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Configuring VNC and TP-Link on Raspberry PI

After using dd to write Raspbian to a memory card I went on to configure the a VNC server to simplify remote configuration.

Before doing any configuration you should make sure your pi is up to date. Run:

sudo apt-get update && sudo apt-get dist-upgrade

Installing VNC Server

When the pi is up to date we can move on to installing the VNC server.
I’m using x11vnc as it works well with Raspberry Pi and lets you share the X session started by the pi itself. To install it:

pi@raspberrypi ~ $ sudo apt-get install x11vnc

First time configuration

After installation we want to run x11vnc once to store the password we will use to connect later.

If you are running over SSH we need to export the X display before continuing. Also make sure an X server is running before you attempt this.

pi@raspberrypi ~ $ export DISPLAY=:0
pi@raspberrypi ~ $ x11vnc -storepasswd
Enter VNC password: 
Verify password:    
Write password to /home/pi/.vnc/passwd?  [y]/n y
Password written to: /home/pi/.vnc/passwd
pi@raspberrypi ~ $ 

Type in the password you want to use and make sure you remember it for when you connect later. You can rerun this command if you need to reset the password.

Configuring VNC server as a service

To make the VNC server start at boot we can use this simple init script I made.

pi@raspberrypi ~ $ sudo nano /etc/init.d/x11vnc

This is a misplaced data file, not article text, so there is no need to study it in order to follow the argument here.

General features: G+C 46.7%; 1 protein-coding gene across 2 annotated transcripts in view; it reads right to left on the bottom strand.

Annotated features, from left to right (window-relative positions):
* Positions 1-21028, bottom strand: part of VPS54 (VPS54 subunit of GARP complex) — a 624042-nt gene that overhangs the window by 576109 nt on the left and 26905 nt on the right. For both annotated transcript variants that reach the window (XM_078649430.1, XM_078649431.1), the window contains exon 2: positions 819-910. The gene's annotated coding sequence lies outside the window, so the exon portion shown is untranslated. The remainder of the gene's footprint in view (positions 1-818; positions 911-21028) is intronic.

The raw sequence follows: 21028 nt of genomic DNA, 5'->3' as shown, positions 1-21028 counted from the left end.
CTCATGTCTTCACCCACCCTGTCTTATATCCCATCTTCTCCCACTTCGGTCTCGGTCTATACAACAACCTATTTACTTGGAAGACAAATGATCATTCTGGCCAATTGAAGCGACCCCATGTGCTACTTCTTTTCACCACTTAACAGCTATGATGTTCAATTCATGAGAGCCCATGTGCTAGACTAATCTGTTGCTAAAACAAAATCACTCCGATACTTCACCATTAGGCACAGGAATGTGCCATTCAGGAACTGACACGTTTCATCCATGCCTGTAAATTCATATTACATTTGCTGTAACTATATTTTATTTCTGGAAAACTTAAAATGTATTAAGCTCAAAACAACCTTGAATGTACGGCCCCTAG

Paste in the following code, then save (Ctrl + x, then y).

These defaults should be fine for normal use though you can optionally change resolution and more. Modify the OPTIONS variable highlighted below to change VNC options. Check the manual for x11vnc for more options.

# Provides: x11vnc
# Required-Start: $remote_fs $syslog
# Required-Stop: $remote_fs $syslog
# Default-Start: 2 3 4 5
# Default-Stop: 0 1 6
# Short-Description: Start VNC Server at boot time
# Description: Start VNC Server at boot time.

OPTIONS="-usepw -noxdamage -ncache 10 -ncache_cr -listen -forever"
export DISPLAY=:0

eval cd ~$USER

case "$1" in
   echo "Starting VNC Server"
   #Insert your favoured settings for a VNC session
   su $USER -c "/usr/bin/x11vnc $OPTIONS" > /var/log/x11vnc.log 2>&1 &

   echo "Stopping VNC Server"
   PID=`ps -u $USER | grep x11vnc | awk {'print $1'}`
   su $USER -c "kill -9 $PID"

   $0 stop && sleep 2 && $0 start

   echo "Usage: /etc/init.d/x11vnc {start|stop|restart}"
   exit 1

exit 0

Make the new file we created executable

pi@raspberrypi ~ $sudo chmod +x /etc/init.d/x11vnc

Then we add it to start at boot

pi@raspberrypi ~ $ sudo update-rc.d x11vnc defaults

Before we restart we want to start the server once and configure the password.

pi@raspberrypi ~ $ sudo service x11vnc start

You can try to connect to the desktop but I recommend restarting the pi to ensure that the VNC server starts at boot.

pi@raspberrypi ~ $ sudo reboot

Preparations for TP-Link (TP-Link TL-WN725N)

Make sure the pi is updated before proceeding and to be extra sure restart it.

When we install the driver we will load it into the kernel as a kernel module, which is how Linux works with drivers.

We want to know what kernel version we are on currently:

pi@raspberrypi ~ $ uname -a
Linux raspberrypi 3.12.35+ #Note this number

So 3.12.35 is the kernel we’re using right now. To successfully install the wifi driver we need the kernel headers to be installed for when we compile the driver.

Now we need to find the appropriate headers, hopefully they are in the repository. Let’s use apt to search for them.

pi@raspberrypi ~ $ apt-cache search linux-headers
linux-headers-3.10-3-all - All header files for Linux 3.10 (meta-package)
linux-headers-3.10-3-all-armhf - All header files for Linux 3.10 (meta-package)
linux-headers-3.10-3-common - Common header files for Linux 3.10-3